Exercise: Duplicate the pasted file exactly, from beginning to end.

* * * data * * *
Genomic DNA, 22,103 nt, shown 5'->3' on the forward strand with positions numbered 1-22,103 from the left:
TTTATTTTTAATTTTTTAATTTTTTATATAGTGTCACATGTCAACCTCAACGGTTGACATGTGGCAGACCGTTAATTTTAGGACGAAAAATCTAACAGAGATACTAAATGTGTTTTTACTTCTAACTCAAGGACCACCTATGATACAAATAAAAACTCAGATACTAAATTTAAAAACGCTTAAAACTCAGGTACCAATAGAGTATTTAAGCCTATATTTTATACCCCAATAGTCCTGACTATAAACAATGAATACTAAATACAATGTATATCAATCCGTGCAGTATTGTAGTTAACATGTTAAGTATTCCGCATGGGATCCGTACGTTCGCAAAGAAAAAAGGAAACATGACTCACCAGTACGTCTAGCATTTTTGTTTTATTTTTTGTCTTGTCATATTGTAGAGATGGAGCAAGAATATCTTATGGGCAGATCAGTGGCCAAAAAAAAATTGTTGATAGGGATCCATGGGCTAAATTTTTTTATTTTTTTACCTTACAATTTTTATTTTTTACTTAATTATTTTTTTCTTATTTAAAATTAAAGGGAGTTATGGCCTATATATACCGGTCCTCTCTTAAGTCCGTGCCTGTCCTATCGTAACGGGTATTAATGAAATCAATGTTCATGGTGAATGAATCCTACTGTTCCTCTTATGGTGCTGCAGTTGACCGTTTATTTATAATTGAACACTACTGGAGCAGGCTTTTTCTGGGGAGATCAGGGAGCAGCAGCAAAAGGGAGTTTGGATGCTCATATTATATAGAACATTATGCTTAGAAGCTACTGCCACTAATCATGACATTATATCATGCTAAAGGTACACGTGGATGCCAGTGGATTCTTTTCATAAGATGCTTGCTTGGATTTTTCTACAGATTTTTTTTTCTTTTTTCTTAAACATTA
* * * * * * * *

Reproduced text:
Genomic DNA, 22,103 nt, shown 5'->3' on the forward strand with positions numbered 1-22,103 from the left:
TTTATTTTTAATTTTTTAATTTTTTATATAGTGTCACATGTCAACCTCAACGGTTGACATGTGGCAGACCGTTAATTTTAGGACGAAAAATCTAACAGAGATACTAAATGTGTTTTTACTTCTAACTCAAGGACCACCTATGATACAAATAAAAACTCAGATACTAAATTTAAAAACGCTTAAAACTCAGGTACCAATAGAGTATTTAAGCCTATATTTTATACCCCAATAGTCCTGACTATAAACAATGAATACTAAATACAATGTATATCAATCCGTGCAGTATTGTAGTTAACATGTTAAGTATTCCGCATGGGATCCGTACGTTCGCAAAGAAAAAAGGAAACATGACTCACCAGTACGTCTAGCATTTTTGTTTTATTTTTTGTCTTGTCATATTGTAGAGATGGAGCAAGAATATCTTATGGGCAGATCAGTGGCCAAAAAAAAATTGTTGATAGGGATCCATGGGCTAAATTTTTTTATTTTTTTACCTTACAATTTTTATTTTTTACTTAATTATTTTTTTCTTATTTAAAATTAAAGGGAGTTATGGCCTATATATACCGGTCCTCTCTTAAGTCCGTGCCTGTCCTATCGTAACGGGTATTAATGAAATCAATGTTCATGGTGAATGAATCCTACTGTTCCTCTTATGGTGCTGCAGTTGACCGTTTATTTATAATTGAACACTACTGGAGCAGGCTTTTTCTGGGGAGATCAGGGAGCAGCAGCAAAAGGGAGTTTGGATGCTCATATTATATAGAACATTATGCTTAGAAGCTACTGCCACTAATCATGACATTATATCATGCTAAAGGTACACGTGGATGCCAGTGGATTCTTTTCATAAGATGCTTGCTTGGATTTTTCTACAGATTTTTTTTTCTTTTTTCTTAAACATTA